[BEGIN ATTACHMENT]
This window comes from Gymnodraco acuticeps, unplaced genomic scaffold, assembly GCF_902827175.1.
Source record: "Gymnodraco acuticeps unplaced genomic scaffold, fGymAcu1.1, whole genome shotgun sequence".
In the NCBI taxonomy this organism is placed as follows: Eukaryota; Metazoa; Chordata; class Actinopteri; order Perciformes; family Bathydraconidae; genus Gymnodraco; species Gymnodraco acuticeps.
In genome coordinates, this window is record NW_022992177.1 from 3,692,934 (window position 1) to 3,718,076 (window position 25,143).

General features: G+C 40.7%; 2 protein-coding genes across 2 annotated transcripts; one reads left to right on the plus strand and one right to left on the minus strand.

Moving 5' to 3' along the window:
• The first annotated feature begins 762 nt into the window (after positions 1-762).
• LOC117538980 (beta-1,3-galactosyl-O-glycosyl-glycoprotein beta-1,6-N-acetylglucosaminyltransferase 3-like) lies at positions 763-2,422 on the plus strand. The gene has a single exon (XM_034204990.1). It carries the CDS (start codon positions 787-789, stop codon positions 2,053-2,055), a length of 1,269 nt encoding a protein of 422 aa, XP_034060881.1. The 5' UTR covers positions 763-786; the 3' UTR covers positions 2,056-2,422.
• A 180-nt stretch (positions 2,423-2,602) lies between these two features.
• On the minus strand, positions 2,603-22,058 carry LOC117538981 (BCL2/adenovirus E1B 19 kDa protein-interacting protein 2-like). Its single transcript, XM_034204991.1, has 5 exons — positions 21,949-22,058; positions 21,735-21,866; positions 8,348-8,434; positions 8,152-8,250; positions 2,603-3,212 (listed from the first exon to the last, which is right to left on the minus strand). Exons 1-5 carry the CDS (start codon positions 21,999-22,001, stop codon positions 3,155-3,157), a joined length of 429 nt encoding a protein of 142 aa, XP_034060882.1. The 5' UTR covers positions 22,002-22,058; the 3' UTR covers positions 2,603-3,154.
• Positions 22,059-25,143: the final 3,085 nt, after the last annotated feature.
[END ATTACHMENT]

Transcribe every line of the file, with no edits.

This window comes from Gymnodraco acuticeps, unplaced genomic scaffold, assembly GCF_902827175.1.
Source record: "Gymnodraco acuticeps unplaced genomic scaffold, fGymAcu1.1, whole genome shotgun sequence".
In the NCBI taxonomy this organism is placed as follows: Eukaryota; Metazoa; Chordata; class Actinopteri; order Perciformes; family Bathydraconidae; genus Gymnodraco; species Gymnodraco acuticeps.
In genome coordinates, this window is record NW_022992177.1 from 3,692,934 (window position 1) to 3,718,076 (window position 25,143).

General features: G+C 40.7%; 2 protein-coding genes across 2 annotated transcripts; one reads left to right on the plus strand and one right to left on the minus strand.

Moving 5' to 3' along the window:
• The first annotated feature begins 762 nt into the window (after positions 1-762).
• LOC117538980 (beta-1,3-galactosyl-O-glycosyl-glycoprotein beta-1,6-N-acetylglucosaminyltransferase 3-like) lies at positions 763-2,422 on the plus strand. The gene has a single exon (XM_034204990.1). It carries the CDS (start codon positions 787-789, stop codon positions 2,053-2,055), a length of 1,269 nt encoding a protein of 422 aa, XP_034060881.1. The 5' UTR covers positions 763-786; the 3' UTR covers positions 2,056-2,422.
• A 180-nt stretch (positions 2,423-2,602) lies between these two features.
• On the minus strand, positions 2,603-22,058 carry LOC117538981 (BCL2/adenovirus E1B 19 kDa protein-interacting protein 2-like). Its single transcript, XM_034204991.1, has 5 exons — positions 21,949-22,058; positions 21,735-21,866; positions 8,348-8,434; positions 8,152-8,250; positions 2,603-3,212 (listed from the first exon to the last, which is right to left on the minus strand). Exons 1-5 carry the CDS (start codon positions 21,999-22,001, stop codon positions 3,155-3,157), a joined length of 429 nt encoding a protein of 142 aa, XP_034060882.1. The 5' UTR covers positions 22,002-22,058; the 3' UTR covers positions 2,603-3,154.
• Positions 22,059-25,143: the final 3,085 nt, after the last annotated feature.